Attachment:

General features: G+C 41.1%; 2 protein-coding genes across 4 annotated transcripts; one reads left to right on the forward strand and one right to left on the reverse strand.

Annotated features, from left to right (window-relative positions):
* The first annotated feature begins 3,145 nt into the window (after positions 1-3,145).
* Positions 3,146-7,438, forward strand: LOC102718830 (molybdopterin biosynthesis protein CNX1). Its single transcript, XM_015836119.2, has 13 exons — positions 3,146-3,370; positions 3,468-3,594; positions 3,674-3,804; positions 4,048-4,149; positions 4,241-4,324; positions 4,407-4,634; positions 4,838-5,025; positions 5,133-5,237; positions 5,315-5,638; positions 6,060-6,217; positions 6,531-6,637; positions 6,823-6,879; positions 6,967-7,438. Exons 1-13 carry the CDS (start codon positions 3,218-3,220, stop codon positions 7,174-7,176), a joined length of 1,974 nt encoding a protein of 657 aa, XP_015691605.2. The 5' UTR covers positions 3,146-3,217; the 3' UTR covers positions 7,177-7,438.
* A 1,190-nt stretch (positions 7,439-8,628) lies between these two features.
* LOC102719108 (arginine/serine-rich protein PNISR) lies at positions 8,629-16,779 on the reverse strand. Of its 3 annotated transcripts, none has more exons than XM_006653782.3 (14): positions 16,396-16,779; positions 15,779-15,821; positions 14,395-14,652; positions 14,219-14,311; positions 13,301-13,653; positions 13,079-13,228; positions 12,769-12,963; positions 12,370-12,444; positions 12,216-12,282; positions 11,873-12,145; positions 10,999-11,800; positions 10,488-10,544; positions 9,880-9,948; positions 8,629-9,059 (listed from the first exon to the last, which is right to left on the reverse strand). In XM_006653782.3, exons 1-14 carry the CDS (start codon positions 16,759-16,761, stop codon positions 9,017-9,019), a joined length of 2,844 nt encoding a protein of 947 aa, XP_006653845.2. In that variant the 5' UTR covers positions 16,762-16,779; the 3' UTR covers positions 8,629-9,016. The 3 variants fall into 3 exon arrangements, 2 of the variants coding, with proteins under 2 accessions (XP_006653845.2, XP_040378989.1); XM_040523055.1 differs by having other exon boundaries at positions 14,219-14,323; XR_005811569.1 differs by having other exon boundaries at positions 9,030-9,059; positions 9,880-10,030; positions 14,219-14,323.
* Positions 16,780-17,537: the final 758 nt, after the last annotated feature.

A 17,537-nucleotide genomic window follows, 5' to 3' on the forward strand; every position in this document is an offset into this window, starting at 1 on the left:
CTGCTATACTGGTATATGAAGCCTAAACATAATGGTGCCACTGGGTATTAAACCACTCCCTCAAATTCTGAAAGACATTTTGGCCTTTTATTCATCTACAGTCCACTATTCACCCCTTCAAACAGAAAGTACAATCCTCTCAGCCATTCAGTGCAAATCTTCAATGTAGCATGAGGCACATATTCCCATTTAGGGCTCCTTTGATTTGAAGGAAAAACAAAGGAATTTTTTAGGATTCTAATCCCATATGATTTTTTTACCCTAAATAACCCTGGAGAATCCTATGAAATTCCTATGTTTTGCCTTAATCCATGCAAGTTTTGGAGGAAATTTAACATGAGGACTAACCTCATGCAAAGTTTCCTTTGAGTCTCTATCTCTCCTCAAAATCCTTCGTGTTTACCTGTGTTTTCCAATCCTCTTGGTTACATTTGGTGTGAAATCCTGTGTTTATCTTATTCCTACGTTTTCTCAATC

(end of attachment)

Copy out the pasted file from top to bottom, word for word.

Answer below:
General features: G+C 41.1%; 2 protein-coding genes across 4 annotated transcripts; one reads left to right on the forward strand and one right to left on the reverse strand.

Annotated features, from left to right (window-relative positions):
* The first annotated feature begins 3,145 nt into the window (after positions 1-3,145).
* Positions 3,146-7,438, forward strand: LOC102718830 (molybdopterin biosynthesis protein CNX1). Its single transcript, XM_015836119.2, has 13 exons — positions 3,146-3,370; positions 3,468-3,594; positions 3,674-3,804; positions 4,048-4,149; positions 4,241-4,324; positions 4,407-4,634; positions 4,838-5,025; positions 5,133-5,237; positions 5,315-5,638; positions 6,060-6,217; positions 6,531-6,637; positions 6,823-6,879; positions 6,967-7,438. Exons 1-13 carry the CDS (start codon positions 3,218-3,220, stop codon positions 7,174-7,176), a joined length of 1,974 nt encoding a protein of 657 aa, XP_015691605.2. The 5' UTR covers positions 3,146-3,217; the 3' UTR covers positions 7,177-7,438.
* A 1,190-nt stretch (positions 7,439-8,628) lies between these two features.
* LOC102719108 (arginine/serine-rich protein PNISR) lies at positions 8,629-16,779 on the reverse strand. Of its 3 annotated transcripts, none has more exons than XM_006653782.3 (14): positions 16,396-16,779; positions 15,779-15,821; positions 14,395-14,652; positions 14,219-14,311; positions 13,301-13,653; positions 13,079-13,228; positions 12,769-12,963; positions 12,370-12,444; positions 12,216-12,282; positions 11,873-12,145; positions 10,999-11,800; positions 10,488-10,544; positions 9,880-9,948; positions 8,629-9,059 (listed from the first exon to the last, which is right to left on the reverse strand). In XM_006653782.3, exons 1-14 carry the CDS (start codon positions 16,759-16,761, stop codon positions 9,017-9,019), a joined length of 2,844 nt encoding a protein of 947 aa, XP_006653845.2. In that variant the 5' UTR covers positions 16,762-16,779; the 3' UTR covers positions 8,629-9,016. The 3 variants fall into 3 exon arrangements, 2 of the variants coding, with proteins under 2 accessions (XP_006653845.2, XP_040378989.1); XM_040523055.1 differs by having other exon boundaries at positions 14,219-14,323; XR_005811569.1 differs by having other exon boundaries at positions 9,030-9,059; positions 9,880-10,030; positions 14,219-14,323.
* Positions 16,780-17,537: the final 758 nt, after the last annotated feature.

A 17,537-nucleotide genomic window follows, 5' to 3' on the forward strand; every position in this document is an offset into this window, starting at 1 on the left:
CTGCTATACTGGTATATGAAGCCTAAACATAATGGTGCCACTGGGTATTAAACCACTCCCTCAAATTCTGAAAGACATTTTGGCCTTTTATTCATCTACAGTCCACTATTCACCCCTTCAAACAGAAAGTACAATCCTCTCAGCCATTCAGTGCAAATCTTCAATGTAGCATGAGGCACATATTCCCATTTAGGGCTCCTTTGATTTGAAGGAAAAACAAAGGAATTTTTTAGGATTCTAATCCCATATGATTTTTTTACCCTAAATAACCCTGGAGAATCCTATGAAATTCCTATGTTTTGCCTTAATCCATGCAAGTTTTGGAGGAAATTTAACATGAGGACTAACCTCATGCAAAGTTTCCTTTGAGTCTCTATCTCTCCTCAAAATCCTTCGTGTTTACCTGTGTTTTCCAATCCTCTTGGTTACATTTGGTGTGAAATCCTGTGTTTATCTTATTCCTACGTTTTCTCAATC